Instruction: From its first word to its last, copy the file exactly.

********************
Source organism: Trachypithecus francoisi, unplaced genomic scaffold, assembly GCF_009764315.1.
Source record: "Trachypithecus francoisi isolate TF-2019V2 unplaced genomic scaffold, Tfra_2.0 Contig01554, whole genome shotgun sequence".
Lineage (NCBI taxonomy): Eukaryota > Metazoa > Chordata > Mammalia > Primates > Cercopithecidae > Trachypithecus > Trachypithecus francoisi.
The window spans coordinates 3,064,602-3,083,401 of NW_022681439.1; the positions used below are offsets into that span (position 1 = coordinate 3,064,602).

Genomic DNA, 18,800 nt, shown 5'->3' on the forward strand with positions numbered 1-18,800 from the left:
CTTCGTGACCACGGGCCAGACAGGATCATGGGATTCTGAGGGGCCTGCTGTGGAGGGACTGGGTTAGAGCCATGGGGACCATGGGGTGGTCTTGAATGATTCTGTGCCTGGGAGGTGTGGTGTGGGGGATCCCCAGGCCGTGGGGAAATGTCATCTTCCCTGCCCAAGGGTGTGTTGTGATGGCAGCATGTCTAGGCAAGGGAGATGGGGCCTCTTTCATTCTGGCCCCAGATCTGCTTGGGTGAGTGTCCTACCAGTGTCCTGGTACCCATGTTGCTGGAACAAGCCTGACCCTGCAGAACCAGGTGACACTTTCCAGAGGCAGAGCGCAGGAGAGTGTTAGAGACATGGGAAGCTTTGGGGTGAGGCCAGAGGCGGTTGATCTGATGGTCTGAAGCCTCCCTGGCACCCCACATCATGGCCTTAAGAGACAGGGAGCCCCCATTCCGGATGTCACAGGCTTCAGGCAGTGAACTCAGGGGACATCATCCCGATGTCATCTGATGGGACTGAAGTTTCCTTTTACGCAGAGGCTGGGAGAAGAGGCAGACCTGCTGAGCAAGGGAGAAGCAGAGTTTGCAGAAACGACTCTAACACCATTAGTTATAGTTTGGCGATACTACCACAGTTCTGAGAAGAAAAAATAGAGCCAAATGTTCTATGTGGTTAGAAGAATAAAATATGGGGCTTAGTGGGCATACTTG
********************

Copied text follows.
Source organism: Trachypithecus francoisi, unplaced genomic scaffold, assembly GCF_009764315.1.
Source record: "Trachypithecus francoisi isolate TF-2019V2 unplaced genomic scaffold, Tfra_2.0 Contig01554, whole genome shotgun sequence".
Lineage (NCBI taxonomy): Eukaryota > Metazoa > Chordata > Mammalia > Primates > Cercopithecidae > Trachypithecus > Trachypithecus francoisi.
The window spans coordinates 3,064,602-3,083,401 of NW_022681439.1; the positions used below are offsets into that span (position 1 = coordinate 3,064,602).

Genomic DNA, 18,800 nt, shown 5'->3' on the forward strand with positions numbered 1-18,800 from the left:
CTTCGTGACCACGGGCCAGACAGGATCATGGGATTCTGAGGGGCCTGCTGTGGAGGGACTGGGTTAGAGCCATGGGGACCATGGGGTGGTCTTGAATGATTCTGTGCCTGGGAGGTGTGGTGTGGGGGATCCCCAGGCCGTGGGGAAATGTCATCTTCCCTGCCCAAGGGTGTGTTGTGATGGCAGCATGTCTAGGCAAGGGAGATGGGGCCTCTTTCATTCTGGCCCCAGATCTGCTTGGGTGAGTGTCCTACCAGTGTCCTGGTACCCATGTTGCTGGAACAAGCCTGACCCTGCAGAACCAGGTGACACTTTCCAGAGGCAGAGCGCAGGAGAGTGTTAGAGACATGGGAAGCTTTGGGGTGAGGCCAGAGGCGGTTGATCTGATGGTCTGAAGCCTCCCTGGCACCCCACATCATGGCCTTAAGAGACAGGGAGCCCCCATTCCGGATGTCACAGGCTTCAGGCAGTGAACTCAGGGGACATCATCCCGATGTCATCTGATGGGACTGAAGTTTCCTTTTACGCAGAGGCTGGGAGAAGAGGCAGACCTGCTGAGCAAGGGAGAAGCAGAGTTTGCAGAAACGACTCTAACACCATTAGTTATAGTTTGGCGATACTACCACAGTTCTGAGAAGAAAAAATAGAGCCAAATGTTCTATGTGGTTAGAAGAATAAAATATGGGGCTTAGTGGGCATACTTG